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Show business, sometimes shortened to show biz or showbiz (since c. 1945), is a vernacular term for all aspects of the entertainment industry. From the business side (including managers, agents, producers, and distributors), the term applies to the creative element (including artists, performers, writers, musicians, and technicians) and was in common usage throughout the 20th century, although the first known use in print dates from 1850. At that time and for several decades, it typically included an initial the. By the latter part of the century, it had acquired a slightly arcane quality associated with the era of variety, but the term is still in active use. In modern entertainment industry, it is also associated with the great fashion industry (creating trend and fashion) and acquiring intellectual property rights from the invested research in the entertainment business.
The global media and entertainment (M&E) market, including motion pictures, television programs and commercials, streaming content, music and audio recordings, broadcast, radio, book publishing, video games, and ancillary services and products) was worth $1.72 trillion in 2015, $1.9 trillion in 2016, with extrapolations ranging to $2.14 trillion by 2020. About one third of the total ($735 billion in 2017) is made up by the U.S. entertainment industry, the largest M&E in the world.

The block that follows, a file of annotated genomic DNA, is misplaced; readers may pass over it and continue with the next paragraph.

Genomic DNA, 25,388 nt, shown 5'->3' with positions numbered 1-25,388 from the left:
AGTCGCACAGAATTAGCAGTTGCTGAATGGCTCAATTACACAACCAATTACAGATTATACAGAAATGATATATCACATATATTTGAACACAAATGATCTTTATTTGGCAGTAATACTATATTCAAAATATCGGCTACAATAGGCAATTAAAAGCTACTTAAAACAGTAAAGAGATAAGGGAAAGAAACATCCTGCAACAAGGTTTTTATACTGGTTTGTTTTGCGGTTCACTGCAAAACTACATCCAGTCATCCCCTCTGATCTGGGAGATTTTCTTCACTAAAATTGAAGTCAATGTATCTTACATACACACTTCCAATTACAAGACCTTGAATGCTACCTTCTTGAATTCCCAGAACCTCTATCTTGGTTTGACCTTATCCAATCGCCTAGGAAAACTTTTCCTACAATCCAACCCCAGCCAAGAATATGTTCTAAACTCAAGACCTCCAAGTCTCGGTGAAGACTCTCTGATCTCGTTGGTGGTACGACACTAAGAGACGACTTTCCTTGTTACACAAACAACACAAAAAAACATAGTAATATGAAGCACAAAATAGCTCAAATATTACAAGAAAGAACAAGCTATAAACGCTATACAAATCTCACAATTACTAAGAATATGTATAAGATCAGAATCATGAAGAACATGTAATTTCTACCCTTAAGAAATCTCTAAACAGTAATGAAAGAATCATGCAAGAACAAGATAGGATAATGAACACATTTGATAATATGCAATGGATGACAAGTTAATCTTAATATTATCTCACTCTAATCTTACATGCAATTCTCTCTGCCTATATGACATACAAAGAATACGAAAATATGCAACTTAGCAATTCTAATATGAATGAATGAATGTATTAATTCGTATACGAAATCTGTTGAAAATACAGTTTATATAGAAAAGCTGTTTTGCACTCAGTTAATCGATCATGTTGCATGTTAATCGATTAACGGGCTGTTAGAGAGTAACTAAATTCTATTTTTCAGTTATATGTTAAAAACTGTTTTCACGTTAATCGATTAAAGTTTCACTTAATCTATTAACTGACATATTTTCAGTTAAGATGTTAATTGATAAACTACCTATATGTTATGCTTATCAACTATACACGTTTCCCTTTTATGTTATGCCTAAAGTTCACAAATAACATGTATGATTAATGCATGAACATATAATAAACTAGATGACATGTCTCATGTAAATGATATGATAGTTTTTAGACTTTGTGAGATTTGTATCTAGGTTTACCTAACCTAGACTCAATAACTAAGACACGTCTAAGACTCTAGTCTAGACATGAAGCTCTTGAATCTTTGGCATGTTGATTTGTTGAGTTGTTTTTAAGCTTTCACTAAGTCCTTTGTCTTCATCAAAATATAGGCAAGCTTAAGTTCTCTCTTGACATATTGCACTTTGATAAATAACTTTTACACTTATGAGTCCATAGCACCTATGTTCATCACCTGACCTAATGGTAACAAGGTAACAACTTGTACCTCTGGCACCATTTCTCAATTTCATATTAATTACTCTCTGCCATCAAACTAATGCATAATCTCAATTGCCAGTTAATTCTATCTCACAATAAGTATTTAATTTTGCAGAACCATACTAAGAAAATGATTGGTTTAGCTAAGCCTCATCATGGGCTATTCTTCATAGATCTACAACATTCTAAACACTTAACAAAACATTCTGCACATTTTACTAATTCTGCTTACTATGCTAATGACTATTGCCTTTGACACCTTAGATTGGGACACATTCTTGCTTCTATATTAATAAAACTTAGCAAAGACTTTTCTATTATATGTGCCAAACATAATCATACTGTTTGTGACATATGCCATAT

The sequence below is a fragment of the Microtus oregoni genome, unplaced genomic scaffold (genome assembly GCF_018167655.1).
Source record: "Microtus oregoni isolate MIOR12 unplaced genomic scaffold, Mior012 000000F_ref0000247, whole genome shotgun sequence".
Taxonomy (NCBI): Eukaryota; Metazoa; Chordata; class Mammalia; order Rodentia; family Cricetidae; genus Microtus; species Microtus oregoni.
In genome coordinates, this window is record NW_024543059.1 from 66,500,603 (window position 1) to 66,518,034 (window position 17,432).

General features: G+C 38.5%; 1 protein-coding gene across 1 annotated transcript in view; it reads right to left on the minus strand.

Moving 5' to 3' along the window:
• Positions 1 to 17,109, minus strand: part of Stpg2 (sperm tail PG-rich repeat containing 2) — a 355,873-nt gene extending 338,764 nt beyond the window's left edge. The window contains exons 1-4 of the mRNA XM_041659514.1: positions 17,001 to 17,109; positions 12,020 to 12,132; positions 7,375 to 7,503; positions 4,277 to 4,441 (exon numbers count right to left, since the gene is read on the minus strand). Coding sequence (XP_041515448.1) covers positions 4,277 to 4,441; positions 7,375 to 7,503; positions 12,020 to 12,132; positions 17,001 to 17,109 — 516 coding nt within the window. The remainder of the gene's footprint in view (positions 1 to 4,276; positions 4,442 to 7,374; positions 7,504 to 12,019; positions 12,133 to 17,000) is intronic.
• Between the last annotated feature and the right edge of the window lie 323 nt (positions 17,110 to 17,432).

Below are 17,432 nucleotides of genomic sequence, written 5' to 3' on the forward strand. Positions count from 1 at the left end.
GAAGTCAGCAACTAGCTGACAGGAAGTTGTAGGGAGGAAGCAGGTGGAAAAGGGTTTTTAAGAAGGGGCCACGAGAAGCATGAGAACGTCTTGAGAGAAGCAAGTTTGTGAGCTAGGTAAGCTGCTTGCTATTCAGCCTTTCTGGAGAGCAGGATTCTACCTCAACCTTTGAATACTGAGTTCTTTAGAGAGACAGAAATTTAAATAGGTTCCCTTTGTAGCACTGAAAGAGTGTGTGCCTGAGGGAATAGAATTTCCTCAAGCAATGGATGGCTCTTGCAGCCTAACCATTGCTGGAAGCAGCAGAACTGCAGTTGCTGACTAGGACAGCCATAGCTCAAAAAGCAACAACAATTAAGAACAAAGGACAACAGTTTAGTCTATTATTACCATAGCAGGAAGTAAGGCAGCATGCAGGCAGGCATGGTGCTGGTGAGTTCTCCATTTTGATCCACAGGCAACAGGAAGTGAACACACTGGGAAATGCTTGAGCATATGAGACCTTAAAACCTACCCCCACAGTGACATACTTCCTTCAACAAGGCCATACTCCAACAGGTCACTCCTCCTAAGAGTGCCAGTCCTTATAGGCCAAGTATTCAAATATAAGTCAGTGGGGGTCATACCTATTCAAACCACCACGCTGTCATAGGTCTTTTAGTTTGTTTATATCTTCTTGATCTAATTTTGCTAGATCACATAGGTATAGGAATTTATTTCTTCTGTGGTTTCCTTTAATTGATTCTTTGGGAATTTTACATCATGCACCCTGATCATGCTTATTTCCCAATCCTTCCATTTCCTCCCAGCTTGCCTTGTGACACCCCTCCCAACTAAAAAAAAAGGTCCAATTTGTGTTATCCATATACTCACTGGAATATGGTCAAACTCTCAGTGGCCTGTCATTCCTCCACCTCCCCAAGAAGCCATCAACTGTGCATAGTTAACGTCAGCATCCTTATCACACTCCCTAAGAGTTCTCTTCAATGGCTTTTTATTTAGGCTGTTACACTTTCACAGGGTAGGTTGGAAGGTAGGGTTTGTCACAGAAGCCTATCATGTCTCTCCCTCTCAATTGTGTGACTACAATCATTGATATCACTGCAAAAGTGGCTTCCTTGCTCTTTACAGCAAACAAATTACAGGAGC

Sectors and companiesEdit
The entertainment sector can be split up into the following subsectors:
- Amusement parks
- Event management
- Game manufacturers
- Home video and home video distributors
- Sex business
- Talent agency
- Theatre production
- Ken Bloom (2004). Broadway: Its History, People, and Places : an Encyclopedia. Taylor & Francis. pp. 322–. ISBN 978-0-415-93704-7.
- Pramis, Joshua (October 2011). "World's Most-Visited Tourist Attractions No. 1: Times Square, New York City". American Express Publishing Corporation. Archived from the original on 1 February 2015. Retrieved 28 August 2016.
- "The Most Jivin' Streetscapes in the World". Luigi Di Serio. 2010. Archived from the original on 21 September 2014. Retrieved 28 August 2016.
- Oxford English Dictionary 2nd Ed. (1989)
- The term is used to describe any and every aspect of the entertainment industry, with the "show" being the forms of entertainment and "business" being the goings on behind the scenes of those entertainment events
- "Slanguage Dictionary". Variety. Archived from the original on 18 December 2015. Retrieved 20 December 2015.
- T. Ford (1850) Peep behind Curtain vii. 26 (cited by the OED)
- "Archived copy" (PDF). Archived (PDF) from the original on 3 September 2013. Retrieved 14 July 2017.CS1 maint: Archived copy as title (link)
- "U.S. entertainment and media industry 2011-2020 - Statistic". Statista.